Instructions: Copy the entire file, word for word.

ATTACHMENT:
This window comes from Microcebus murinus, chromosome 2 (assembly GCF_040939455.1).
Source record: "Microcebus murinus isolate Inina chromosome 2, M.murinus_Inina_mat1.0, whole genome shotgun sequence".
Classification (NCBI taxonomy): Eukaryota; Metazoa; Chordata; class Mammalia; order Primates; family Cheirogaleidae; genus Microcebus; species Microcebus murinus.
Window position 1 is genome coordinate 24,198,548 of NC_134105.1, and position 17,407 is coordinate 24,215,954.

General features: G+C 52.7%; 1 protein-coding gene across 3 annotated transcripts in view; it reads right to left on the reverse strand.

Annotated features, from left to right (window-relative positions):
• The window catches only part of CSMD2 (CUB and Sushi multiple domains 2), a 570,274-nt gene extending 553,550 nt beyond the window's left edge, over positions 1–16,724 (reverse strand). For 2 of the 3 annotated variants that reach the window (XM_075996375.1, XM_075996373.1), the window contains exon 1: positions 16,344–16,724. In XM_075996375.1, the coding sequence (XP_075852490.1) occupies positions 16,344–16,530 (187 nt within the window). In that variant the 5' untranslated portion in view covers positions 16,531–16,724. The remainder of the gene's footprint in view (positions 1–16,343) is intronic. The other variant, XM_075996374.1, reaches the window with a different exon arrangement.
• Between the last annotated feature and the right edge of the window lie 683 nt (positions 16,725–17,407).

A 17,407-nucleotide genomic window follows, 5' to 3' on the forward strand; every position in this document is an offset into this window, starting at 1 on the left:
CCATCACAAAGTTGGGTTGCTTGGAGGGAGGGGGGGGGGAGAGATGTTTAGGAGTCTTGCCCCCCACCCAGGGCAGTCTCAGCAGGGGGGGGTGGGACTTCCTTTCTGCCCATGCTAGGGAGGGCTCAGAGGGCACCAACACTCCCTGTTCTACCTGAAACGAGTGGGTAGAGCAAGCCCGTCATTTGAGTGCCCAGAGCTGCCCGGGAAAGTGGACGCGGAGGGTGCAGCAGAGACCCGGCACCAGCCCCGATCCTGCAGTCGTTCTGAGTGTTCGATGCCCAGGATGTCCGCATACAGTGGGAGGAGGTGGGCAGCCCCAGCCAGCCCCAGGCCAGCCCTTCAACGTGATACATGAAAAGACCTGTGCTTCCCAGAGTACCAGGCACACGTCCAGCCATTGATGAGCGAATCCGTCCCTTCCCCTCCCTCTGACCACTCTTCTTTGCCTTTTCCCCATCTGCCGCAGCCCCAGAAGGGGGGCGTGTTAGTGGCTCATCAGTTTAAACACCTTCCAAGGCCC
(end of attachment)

This window comes from Microcebus murinus, chromosome 2 (assembly GCF_040939455.1).
Source record: "Microcebus murinus isolate Inina chromosome 2, M.murinus_Inina_mat1.0, whole genome shotgun sequence".
Classification (NCBI taxonomy): Eukaryota; Metazoa; Chordata; class Mammalia; order Primates; family Cheirogaleidae; genus Microcebus; species Microcebus murinus.
Window position 1 is genome coordinate 24,198,548 of NC_134105.1, and position 17,407 is coordinate 24,215,954.

General features: G+C 52.7%; 1 protein-coding gene across 3 annotated transcripts in view; it reads right to left on the reverse strand.

Annotated features, from left to right (window-relative positions):
• The window catches only part of CSMD2 (CUB and Sushi multiple domains 2), a 570,274-nt gene extending 553,550 nt beyond the window's left edge, over positions 1–16,724 (reverse strand). For 2 of the 3 annotated variants that reach the window (XM_075996375.1, XM_075996373.1), the window contains exon 1: positions 16,344–16,724. In XM_075996375.1, the coding sequence (XP_075852490.1) occupies positions 16,344–16,530 (187 nt within the window). In that variant the 5' untranslated portion in view covers positions 16,531–16,724. The remainder of the gene's footprint in view (positions 1–16,343) is intronic. The other variant, XM_075996374.1, reaches the window with a different exon arrangement.
• Between the last annotated feature and the right edge of the window lie 683 nt (positions 16,725–17,407).

A 17,407-nucleotide genomic window follows, 5' to 3' on the forward strand; every position in this document is an offset into this window, starting at 1 on the left:
CCATCACAAAGTTGGGTTGCTTGGAGGGAGGGGGGGGGGAGAGATGTTTAGGAGTCTTGCCCCCCACCCAGGGCAGTCTCAGCAGGGGGGGGTGGGACTTCCTTTCTGCCCATGCTAGGGAGGGCTCAGAGGGCACCAACACTCCCTGTTCTACCTGAAACGAGTGGGTAGAGCAAGCCCGTCATTTGAGTGCCCAGAGCTGCCCGGGAAAGTGGACGCGGAGGGTGCAGCAGAGACCCGGCACCAGCCCCGATCCTGCAGTCGTTCTGAGTGTTCGATGCCCAGGATGTCCGCATACAGTGGGAGGAGGTGGGCAGCCCCAGCCAGCCCCAGGCCAGCCCTTCAACGTGATACATGAAAAGACCTGTGCTTCCCAGAGTACCAGGCACACGTCCAGCCATTGATGAGCGAATCCGTCCCTTCCCCTCCCTCTGACCACTCTTCTTTGCCTTTTCCCCATCTGCCGCAGCCCCAGAAGGGGGGCGTGTTAGTGGCTCATCAGTTTAAACACCTTCCAAGGCCC